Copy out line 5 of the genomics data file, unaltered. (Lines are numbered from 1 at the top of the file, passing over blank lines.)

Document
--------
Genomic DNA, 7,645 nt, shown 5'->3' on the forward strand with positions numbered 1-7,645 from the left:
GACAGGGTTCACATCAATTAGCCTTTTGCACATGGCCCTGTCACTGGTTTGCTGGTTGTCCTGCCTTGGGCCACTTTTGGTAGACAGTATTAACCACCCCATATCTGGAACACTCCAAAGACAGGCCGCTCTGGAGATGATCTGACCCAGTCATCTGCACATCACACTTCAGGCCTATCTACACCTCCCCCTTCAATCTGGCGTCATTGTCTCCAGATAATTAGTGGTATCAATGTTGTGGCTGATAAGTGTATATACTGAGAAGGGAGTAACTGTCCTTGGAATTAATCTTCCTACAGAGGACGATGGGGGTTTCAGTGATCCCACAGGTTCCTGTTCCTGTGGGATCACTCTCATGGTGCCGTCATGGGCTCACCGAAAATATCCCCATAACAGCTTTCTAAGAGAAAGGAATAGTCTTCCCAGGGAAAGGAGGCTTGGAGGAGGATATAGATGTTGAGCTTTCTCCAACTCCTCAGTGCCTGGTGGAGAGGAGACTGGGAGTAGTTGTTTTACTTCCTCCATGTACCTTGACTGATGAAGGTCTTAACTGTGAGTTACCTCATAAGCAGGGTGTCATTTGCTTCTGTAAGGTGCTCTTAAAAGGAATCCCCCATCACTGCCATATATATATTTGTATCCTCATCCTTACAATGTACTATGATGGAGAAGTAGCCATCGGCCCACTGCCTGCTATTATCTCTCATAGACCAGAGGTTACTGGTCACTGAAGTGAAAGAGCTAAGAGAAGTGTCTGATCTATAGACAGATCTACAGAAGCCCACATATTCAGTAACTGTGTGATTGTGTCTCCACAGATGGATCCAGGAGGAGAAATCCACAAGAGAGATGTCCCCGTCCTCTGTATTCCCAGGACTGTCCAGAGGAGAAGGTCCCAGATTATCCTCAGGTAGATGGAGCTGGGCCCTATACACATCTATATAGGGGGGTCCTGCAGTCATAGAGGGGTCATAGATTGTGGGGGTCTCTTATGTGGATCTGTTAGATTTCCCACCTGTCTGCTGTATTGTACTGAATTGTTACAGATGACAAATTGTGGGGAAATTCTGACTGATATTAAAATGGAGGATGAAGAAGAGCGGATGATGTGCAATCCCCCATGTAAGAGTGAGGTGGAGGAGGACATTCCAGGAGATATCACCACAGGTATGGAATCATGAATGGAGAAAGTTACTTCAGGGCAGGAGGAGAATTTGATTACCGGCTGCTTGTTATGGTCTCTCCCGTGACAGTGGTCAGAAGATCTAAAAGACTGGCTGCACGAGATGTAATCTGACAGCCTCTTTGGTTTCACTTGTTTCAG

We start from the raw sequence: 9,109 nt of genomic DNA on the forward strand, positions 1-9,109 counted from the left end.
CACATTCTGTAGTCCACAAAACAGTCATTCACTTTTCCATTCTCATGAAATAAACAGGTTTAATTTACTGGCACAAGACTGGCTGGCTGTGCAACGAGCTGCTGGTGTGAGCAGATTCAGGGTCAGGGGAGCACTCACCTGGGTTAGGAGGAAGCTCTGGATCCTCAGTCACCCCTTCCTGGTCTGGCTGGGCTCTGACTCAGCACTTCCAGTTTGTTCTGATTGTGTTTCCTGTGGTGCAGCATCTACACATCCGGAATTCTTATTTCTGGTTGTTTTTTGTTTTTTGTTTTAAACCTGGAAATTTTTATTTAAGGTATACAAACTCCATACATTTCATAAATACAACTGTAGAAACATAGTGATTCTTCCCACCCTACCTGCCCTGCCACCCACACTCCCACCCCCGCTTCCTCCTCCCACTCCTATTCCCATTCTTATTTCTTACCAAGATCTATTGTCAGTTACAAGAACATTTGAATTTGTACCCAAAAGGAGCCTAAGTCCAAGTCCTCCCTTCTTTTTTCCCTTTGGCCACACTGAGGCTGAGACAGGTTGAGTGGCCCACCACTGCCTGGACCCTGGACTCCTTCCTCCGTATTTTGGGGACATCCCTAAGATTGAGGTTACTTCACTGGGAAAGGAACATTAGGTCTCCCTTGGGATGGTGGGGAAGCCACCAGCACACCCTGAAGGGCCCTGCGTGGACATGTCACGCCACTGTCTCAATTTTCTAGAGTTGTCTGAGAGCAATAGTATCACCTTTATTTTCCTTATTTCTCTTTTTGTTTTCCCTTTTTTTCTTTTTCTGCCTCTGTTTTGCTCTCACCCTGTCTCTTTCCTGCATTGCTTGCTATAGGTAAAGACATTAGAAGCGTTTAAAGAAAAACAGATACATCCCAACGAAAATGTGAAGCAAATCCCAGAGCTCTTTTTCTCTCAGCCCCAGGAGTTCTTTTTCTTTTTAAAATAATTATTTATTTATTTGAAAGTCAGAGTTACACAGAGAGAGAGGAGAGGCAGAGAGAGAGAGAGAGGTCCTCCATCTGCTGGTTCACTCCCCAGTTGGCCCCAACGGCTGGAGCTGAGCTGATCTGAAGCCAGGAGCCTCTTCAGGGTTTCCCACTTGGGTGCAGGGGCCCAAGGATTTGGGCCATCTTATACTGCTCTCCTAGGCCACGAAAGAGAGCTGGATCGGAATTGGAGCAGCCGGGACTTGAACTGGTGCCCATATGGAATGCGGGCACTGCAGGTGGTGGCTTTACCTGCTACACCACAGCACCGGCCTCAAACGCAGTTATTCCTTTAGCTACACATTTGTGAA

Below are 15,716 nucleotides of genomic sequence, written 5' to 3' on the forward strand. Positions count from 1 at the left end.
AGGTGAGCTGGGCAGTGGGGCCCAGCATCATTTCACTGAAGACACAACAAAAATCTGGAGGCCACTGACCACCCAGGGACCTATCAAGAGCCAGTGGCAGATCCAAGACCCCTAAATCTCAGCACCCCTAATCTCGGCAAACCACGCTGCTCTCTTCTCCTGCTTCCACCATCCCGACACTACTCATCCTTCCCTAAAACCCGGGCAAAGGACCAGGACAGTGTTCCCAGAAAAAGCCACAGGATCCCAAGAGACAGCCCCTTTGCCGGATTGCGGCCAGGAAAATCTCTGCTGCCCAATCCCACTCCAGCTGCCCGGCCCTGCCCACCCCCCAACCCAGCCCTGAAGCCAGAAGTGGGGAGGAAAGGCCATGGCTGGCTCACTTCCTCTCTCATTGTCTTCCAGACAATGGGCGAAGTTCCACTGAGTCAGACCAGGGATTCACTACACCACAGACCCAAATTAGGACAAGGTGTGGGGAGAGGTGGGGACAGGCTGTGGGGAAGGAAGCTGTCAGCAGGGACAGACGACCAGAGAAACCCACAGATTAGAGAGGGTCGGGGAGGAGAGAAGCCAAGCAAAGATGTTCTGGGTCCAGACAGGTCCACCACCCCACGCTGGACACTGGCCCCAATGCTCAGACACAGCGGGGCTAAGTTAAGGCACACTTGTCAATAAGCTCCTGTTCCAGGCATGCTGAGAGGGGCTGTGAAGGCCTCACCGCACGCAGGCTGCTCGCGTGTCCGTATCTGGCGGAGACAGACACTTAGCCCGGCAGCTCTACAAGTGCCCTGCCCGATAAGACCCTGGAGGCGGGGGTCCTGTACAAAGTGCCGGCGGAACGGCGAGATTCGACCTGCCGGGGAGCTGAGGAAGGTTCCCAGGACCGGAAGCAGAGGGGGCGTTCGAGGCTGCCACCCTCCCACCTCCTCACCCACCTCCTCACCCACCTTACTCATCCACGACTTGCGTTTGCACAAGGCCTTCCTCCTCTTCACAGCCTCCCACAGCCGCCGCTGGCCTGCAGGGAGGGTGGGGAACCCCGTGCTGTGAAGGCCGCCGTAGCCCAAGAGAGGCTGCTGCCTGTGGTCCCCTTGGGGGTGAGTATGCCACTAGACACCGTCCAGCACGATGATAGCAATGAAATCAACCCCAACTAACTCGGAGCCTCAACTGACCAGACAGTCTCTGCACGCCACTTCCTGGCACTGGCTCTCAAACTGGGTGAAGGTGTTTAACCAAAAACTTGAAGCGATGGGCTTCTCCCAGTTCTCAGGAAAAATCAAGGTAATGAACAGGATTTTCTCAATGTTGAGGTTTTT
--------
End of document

Below are 15,716 nucleotides of genomic sequence, written 5' to 3' on the forward strand. Positions count from 1 at the left end.